California man sentenced to 10 years in prison for pension fraud conspiracy
Targeted News Service (Press Releases)
Judge Bruce Hendricks of the U.S. District Court for the District of South Carolina sentenced a California man today to 10 years in prison for his role as the ringleader of a nationwide Ponzi scheme that exploited military veterans in desperate financial straits and targeted elderly investors seeking a safe retirement investment.
Scott Kohn, 68, of Newport, California, ran a corporation called Future Income Payments LLC (FIP), formerly known as Pensions, Annuities, and Settlements LLC. From April 2011 until April 2018, Kohn and his co-conspirators used FIP as a vehicle for a nationwide Ponzi scheme.
Kohn and his co-conspirators solicited pensioners experiencing financial distress, most of whom were military veterans, by offering an upfront lump-sum payment in exchange for an assignment of the rights to their monthly pensions and disability payments. Even though the assignment transactions were characterized as "sales," they were, in fact, usurious loans with annual interest rates of as much as 240%.
Kohn and his co-conspirators - working through a network of hundreds of financial advisors and insurance agents nationwide - then solicited thousands of seniors to purchase FIP's "structured cash flows," which were the pensioners' monthly pension payments. Kohn and his co-conspirators induced these seniors to invest their retirement savings with FIP by making false assurances of a significant rate of return on their investment, concealing the usurious nature of FIP's transactions with the pensioners and lying about the financial health of the corporation.
During the seven years the scheme operated, Kohn drew upon FIP funds to live a lavish lifestyle. When the Ponzi scheme ultimately collapsed, Kohn and his co-conspirators had caused more than $310 million in losses to more than 2,500 retirees and had placed more than 13,000 veterans into exploitative loans.
"The elaborate Ponzi scheme orchestrated by Kohn and his co-conspirators preyed upon both military veterans experiencing financial hardship and retirees hoping to protect their life savings," said Principal Deputy Assistant Attorney General Brian Boynton, head of the Justice Department's Civil Division. "The department is committed to protecting our military community and America's seniors from fraud and abuse."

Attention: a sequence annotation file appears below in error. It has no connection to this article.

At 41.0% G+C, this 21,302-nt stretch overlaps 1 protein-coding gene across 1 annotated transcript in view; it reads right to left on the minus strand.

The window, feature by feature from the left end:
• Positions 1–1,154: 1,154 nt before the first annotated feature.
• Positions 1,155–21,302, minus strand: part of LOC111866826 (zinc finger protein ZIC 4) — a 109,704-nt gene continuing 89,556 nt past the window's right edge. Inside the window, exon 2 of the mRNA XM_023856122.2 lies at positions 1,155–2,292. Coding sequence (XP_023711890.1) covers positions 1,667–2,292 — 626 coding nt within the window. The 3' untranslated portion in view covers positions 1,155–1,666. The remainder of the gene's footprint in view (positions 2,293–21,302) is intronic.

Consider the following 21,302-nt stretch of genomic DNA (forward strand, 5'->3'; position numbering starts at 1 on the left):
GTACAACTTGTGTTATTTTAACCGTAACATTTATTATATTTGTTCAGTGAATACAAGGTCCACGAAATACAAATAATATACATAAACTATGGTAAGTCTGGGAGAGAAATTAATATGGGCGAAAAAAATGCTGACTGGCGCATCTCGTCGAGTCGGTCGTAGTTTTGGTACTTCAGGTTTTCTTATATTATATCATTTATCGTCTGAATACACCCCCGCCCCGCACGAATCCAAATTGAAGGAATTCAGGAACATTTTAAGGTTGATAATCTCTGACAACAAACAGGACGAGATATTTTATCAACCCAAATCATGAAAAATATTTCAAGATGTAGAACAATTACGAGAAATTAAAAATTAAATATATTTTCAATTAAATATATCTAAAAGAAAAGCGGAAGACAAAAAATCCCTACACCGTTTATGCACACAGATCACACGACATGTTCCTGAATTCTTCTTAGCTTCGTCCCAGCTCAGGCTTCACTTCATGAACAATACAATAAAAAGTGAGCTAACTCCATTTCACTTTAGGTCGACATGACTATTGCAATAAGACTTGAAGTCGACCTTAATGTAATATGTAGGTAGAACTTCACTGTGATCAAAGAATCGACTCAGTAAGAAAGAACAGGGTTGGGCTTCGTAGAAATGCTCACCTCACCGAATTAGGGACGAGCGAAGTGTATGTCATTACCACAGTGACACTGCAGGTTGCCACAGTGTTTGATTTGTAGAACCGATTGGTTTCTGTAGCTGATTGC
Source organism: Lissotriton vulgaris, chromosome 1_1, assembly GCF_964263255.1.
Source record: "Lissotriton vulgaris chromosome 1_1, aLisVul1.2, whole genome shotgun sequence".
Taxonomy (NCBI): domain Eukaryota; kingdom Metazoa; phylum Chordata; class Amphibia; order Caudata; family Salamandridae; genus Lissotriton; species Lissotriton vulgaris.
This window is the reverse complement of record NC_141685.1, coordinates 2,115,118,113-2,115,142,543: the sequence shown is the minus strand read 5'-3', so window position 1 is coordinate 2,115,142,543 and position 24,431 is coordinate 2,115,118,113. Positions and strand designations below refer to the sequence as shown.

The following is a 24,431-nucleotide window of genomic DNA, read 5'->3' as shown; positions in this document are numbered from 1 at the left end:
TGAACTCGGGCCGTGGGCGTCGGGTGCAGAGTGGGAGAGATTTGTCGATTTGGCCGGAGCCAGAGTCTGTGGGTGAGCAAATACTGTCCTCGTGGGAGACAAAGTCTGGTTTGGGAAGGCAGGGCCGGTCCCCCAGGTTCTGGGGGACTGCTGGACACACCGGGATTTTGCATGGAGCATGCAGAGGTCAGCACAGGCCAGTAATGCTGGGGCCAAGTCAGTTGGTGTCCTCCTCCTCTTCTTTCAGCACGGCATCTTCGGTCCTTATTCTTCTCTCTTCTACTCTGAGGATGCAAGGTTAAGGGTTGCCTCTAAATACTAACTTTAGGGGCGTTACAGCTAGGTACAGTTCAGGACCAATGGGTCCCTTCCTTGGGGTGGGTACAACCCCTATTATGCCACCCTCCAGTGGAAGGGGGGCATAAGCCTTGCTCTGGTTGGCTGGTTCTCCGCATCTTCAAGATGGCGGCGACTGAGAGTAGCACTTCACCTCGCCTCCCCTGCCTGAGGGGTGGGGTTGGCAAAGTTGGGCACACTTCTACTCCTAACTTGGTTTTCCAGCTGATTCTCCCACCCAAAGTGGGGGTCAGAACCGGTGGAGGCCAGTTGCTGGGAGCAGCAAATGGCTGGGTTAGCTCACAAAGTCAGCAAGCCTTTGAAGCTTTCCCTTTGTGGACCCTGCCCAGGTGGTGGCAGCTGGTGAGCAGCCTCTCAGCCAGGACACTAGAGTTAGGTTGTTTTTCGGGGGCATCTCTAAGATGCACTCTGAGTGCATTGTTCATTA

"Kohn and his co-conspirators reached across the country to steal from veterans and seniors who desperately needed their money," said U.S. Attorney Adair F. Boroughs for the District of South Carolina. "These hundreds of millions in losses will reverberate through the victims' lives long after the defendants serve well-deserved federal prison sentences. This office works tirelessly to protect the people of South Carolina, especially our most loyal and most vulnerable citizens. I appreciate the work of our federal partners and our partners at DOJ for making this prosecution a success."
"Kohn's actions resulted in devastating consequences for the thousands of seniors and veterans who entrusted him with their money," said Special Agent in Charge Susan Ferensic of the FBI Columbia Field Office. "We are pleased that he acknowledged his crimes, and that justice will be served."
In addition to a prison term, Judge Hendricks ordered Kohn to forfeit $297 million and be placed on supervised release for a period of three years after completing his prison term.
Four other defendants previously pleaded guilty to conspiracy for their roles in this scheme. Kraig S. Aiken, 53, of Rancho Santa Margarita, California, pleaded guilty on Nov. 20, 2019. David N. Kenneally, 59, of Greenville, South Carolina, pleaded guilty on July 22, 2020. Melanie Jo Schulze-Miller, 40, of Peoria, Arizona, pleaded guilty on Dec.11, 2020. Joseph P. Hipp, 52, of St. Louis, Missouri, pleaded guilty on Dec.21, 2021. Sentencing hearings have not yet been set for these co-conspirators.
Assistant U.S. Attorney William Watkins for the District of South Carolina and Trial Attorneys Ehren Reynolds and Yolanda McCray Jones of the Civil Division's Consumer Protection Branch prosecuted the case.
The FBI investigated the case with assistance from the Veterans Benefits Administration's Benefits Protection and Remediation Division and the Defense Finance Accounting Service. Resources from the Justice Department's Servicemembers and Veterans Initiative and the Transnational Elder Fraud Strike Force aided in the investigation and prosecution.
The department's extensive and broad-based efforts to combat elder fraud seeks to halt the widespread losses seniors suffer from fraud schemes. The best method for prevention, however, is by sharing information about the various types of elder fraud schemes with relatives, friends, neighbors and other seniors who can use that information to protect themselves.
If you or someone you know is age 60 or older and has been a victim of financial fraud, help is available at the National Elder Fraud Hotline: 1-833-FRAUD-11 (1-833-372-8311). This Department of Justice hotline, managed by the Office for Victims of Crime, is staffed by experienced professionals who provide personalized support to callers by assessing the needs of the victim and identifying relevant next steps. Case managers will identify appropriate reporting agencies, provide information to callers to assist them in reporting, connect callers directly with appropriate agencies and provide resources and referrals, on a case-by-case basis. Reporting is the first step. Reporting can help authorities identify those who commit fraud, and reporting certain financial losses due to fraud as soon as possible can increase the likelihood of recovering losses. The hotline is open Monday through Friday from 10:00 a.m. to 6:00 p.m. ET. English, Spanish and other languages are available.